Overcoming Consumer Mistrust Through Video Calling
Amazon’s commercial showing the Amazon Mayday button on the new Kindle Fire created a groundswell of interest in real-time customer support through video calling. Anyone who has sent an email requesting support and wondered if it was simply going into a black hole, or sat in a chat session wondering if anyone was on the other end, can easily see the advantage of real-time video support.
The real question is will consumers download a foreign browser plug-in or application onto their computer to let you support them? If your answer is no, don’t despair your business is not alone. Consumers are conditioned to not trust businesses or any online entity for that matter during their first interaction.
With WebRTC, businesses can offer real-time video support without causing consumer friction or drop offs because WebRTC enables secure video calling within a browser without any downloads. This technology is certain to usher in a new era of customer service which bodes well for the hundreds of millions of consumers in the world.
Real-time Collaboration Through Video
Enterprise collaboration is a very hot topic, as enterprises try to get their employees more engaged. The challenge for most organizations is that employees often work remotely, which is also why Mobile is high on the enterprise agenda.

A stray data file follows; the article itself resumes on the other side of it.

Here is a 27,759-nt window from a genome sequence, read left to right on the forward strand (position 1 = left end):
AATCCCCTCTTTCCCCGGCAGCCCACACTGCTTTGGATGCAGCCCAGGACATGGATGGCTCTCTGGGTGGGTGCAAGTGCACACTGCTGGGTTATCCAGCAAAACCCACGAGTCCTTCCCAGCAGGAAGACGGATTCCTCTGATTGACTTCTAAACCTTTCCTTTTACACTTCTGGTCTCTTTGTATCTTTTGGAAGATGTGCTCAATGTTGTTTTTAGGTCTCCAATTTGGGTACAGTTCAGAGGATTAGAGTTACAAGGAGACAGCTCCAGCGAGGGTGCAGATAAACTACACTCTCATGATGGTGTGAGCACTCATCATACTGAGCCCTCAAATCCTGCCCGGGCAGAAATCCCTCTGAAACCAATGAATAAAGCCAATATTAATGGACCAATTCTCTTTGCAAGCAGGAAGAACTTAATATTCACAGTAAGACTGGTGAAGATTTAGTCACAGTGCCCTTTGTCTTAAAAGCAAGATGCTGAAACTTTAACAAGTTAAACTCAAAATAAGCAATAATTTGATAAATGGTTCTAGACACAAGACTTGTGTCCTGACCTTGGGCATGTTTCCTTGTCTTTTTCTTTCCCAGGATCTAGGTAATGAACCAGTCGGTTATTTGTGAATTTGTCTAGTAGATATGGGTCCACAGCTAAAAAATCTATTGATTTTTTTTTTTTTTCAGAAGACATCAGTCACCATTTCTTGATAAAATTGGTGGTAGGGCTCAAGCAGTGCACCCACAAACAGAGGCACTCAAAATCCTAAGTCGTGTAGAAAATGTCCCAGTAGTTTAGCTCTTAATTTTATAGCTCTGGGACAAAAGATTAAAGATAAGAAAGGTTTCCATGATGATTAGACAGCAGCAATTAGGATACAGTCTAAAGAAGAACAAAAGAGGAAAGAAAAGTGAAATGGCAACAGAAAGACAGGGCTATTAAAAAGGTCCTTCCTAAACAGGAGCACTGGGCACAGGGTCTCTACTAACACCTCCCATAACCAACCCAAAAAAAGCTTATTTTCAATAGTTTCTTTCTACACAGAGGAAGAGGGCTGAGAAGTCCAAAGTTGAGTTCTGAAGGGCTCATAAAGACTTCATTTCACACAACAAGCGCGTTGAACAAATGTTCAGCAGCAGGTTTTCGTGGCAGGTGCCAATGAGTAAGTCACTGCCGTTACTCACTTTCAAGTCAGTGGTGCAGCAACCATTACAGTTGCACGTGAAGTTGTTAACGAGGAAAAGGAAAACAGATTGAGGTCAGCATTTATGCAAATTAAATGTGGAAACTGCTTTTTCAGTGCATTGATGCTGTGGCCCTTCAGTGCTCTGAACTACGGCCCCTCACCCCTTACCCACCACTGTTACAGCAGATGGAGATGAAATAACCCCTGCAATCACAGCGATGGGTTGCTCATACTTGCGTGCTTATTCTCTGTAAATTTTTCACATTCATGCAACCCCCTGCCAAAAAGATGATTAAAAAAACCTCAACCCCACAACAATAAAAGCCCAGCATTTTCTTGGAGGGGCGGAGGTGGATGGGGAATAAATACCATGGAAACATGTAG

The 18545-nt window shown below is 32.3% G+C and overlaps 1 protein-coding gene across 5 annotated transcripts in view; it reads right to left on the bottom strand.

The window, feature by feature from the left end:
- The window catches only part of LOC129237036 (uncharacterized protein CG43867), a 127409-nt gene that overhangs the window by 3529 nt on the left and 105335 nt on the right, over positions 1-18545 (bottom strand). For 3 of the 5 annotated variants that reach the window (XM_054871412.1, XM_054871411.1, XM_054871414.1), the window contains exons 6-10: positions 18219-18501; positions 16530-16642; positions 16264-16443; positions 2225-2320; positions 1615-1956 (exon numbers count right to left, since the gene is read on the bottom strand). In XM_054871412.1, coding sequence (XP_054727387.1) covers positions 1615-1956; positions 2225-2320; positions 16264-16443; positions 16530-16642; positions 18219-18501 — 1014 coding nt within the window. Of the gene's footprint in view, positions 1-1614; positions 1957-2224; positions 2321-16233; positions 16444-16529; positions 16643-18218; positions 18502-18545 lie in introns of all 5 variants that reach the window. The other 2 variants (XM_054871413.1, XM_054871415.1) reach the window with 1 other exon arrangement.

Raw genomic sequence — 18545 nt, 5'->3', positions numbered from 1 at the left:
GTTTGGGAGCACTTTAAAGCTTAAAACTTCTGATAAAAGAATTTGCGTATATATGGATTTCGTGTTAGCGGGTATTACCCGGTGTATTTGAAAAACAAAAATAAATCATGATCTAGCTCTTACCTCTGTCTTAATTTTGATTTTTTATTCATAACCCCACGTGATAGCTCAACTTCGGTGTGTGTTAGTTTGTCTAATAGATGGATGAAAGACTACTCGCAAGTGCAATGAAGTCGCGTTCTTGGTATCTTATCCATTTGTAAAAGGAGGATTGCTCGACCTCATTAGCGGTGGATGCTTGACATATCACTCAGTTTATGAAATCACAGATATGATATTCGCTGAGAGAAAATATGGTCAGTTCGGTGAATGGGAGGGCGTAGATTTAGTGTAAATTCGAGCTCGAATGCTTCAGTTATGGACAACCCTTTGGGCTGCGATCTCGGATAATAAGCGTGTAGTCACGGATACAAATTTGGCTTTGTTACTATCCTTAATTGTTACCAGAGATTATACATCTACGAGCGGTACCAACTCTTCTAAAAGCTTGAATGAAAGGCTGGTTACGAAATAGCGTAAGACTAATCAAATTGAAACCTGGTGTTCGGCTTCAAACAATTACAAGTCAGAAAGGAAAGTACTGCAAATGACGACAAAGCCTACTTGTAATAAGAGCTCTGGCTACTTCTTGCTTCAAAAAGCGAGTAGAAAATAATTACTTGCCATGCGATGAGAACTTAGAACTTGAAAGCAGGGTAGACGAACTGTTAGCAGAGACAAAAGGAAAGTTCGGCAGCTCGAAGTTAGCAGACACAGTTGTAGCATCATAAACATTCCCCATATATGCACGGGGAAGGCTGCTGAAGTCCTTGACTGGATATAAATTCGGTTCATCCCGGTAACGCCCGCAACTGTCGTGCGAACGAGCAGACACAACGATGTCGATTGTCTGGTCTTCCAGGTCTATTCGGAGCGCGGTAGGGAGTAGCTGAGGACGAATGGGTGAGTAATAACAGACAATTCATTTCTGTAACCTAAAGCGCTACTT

Less than roughly 68% of employees consider themselves fully engaged in their work. The lack of full engagement has a serious impact on productivity, and enterprise IT is attempting to address this with collaboration solutions. Most collaboration solutions attempt to bring consumer social media tools to the enterprise in an effort to get employees to engage like they do on Facebook or Twitter. Unfortunately, these text based solutions simply don’t replace the connections employees built when they were all in the same location.
Real-time video on the other hand brings back that sense of connection and gets employees out from behind the walls built by email and chat communications. WebRTC makes video calling and video conferencing viable options for many organizations and will quickly become the tool that makes the biggest impact in the effort to reengage remote employees.
WebRTC is Secure
Over time we’ve realized that we have to be more conscious of how we protect our communications. When making a call we like to think our communication is secure, however most VoIP solutions still rely on the Real-time Transport Protocol (RTP) to facilitate calls. Contrast this with WebRTC which starts with Secure RTP (SRTP) as its standard. The basic premise of WebRTC is that every call is private, which is what consumers expect.